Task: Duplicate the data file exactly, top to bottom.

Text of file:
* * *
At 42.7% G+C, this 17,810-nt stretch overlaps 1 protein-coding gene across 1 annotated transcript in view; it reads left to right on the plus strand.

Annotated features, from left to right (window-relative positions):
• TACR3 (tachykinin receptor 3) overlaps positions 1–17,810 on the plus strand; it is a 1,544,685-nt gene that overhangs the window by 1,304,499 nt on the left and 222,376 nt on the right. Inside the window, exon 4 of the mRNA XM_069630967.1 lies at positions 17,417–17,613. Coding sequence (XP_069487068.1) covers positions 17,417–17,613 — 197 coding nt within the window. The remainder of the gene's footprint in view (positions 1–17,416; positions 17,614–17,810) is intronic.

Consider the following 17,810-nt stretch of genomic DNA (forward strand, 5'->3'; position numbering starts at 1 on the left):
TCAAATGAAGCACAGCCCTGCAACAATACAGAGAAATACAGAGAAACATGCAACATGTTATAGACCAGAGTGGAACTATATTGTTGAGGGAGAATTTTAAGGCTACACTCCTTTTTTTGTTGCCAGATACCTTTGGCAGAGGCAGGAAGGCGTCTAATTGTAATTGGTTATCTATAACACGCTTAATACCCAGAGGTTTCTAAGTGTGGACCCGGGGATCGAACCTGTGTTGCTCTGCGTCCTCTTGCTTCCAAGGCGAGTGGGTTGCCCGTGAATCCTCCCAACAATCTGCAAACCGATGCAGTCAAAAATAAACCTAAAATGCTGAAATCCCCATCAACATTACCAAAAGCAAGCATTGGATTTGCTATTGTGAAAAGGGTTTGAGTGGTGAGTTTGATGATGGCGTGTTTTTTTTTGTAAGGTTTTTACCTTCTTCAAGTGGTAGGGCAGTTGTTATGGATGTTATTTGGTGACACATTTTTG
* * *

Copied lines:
At 42.7% G+C, this 17,810-nt stretch overlaps 1 protein-coding gene across 1 annotated transcript in view; it reads left to right on the plus strand.

Annotated features, from left to right (window-relative positions):
• TACR3 (tachykinin receptor 3) overlaps positions 1–17,810 on the plus strand; it is a 1,544,685-nt gene that overhangs the window by 1,304,499 nt on the left and 222,376 nt on the right. Inside the window, exon 4 of the mRNA XM_069630967.1 lies at positions 17,417–17,613. Coding sequence (XP_069487068.1) covers positions 17,417–17,613 — 197 coding nt within the window. The remainder of the gene's footprint in view (positions 1–17,416; positions 17,614–17,810) is intronic.

Consider the following 17,810-nt stretch of genomic DNA (forward strand, 5'->3'; position numbering starts at 1 on the left):
TCAAATGAAGCACAGCCCTGCAACAATACAGAGAAATACAGAGAAACATGCAACATGTTATAGACCAGAGTGGAACTATATTGTTGAGGGAGAATTTTAAGGCTACACTCCTTTTTTTGTTGCCAGATACCTTTGGCAGAGGCAGGAAGGCGTCTAATTGTAATTGGTTATCTATAACACGCTTAATACCCAGAGGTTTCTAAGTGTGGACCCGGGGATCGAACCTGTGTTGCTCTGCGTCCTCTTGCTTCCAAGGCGAGTGGGTTGCCCGTGAATCCTCCCAACAATCTGCAAACCGATGCAGTCAAAAATAAACCTAAAATGCTGAAATCCCCATCAACATTACCAAAAGCAAGCATTGGATTTGCTATTGTGAAAAGGGTTTGAGTGGTGAGTTTGATGATGGCGTGTTTTTTTTTGTAAGGTTTTTACCTTCTTCAAGTGGTAGGGCAGTTGTTATGGATGTTATTTGGTGACACATTTTTG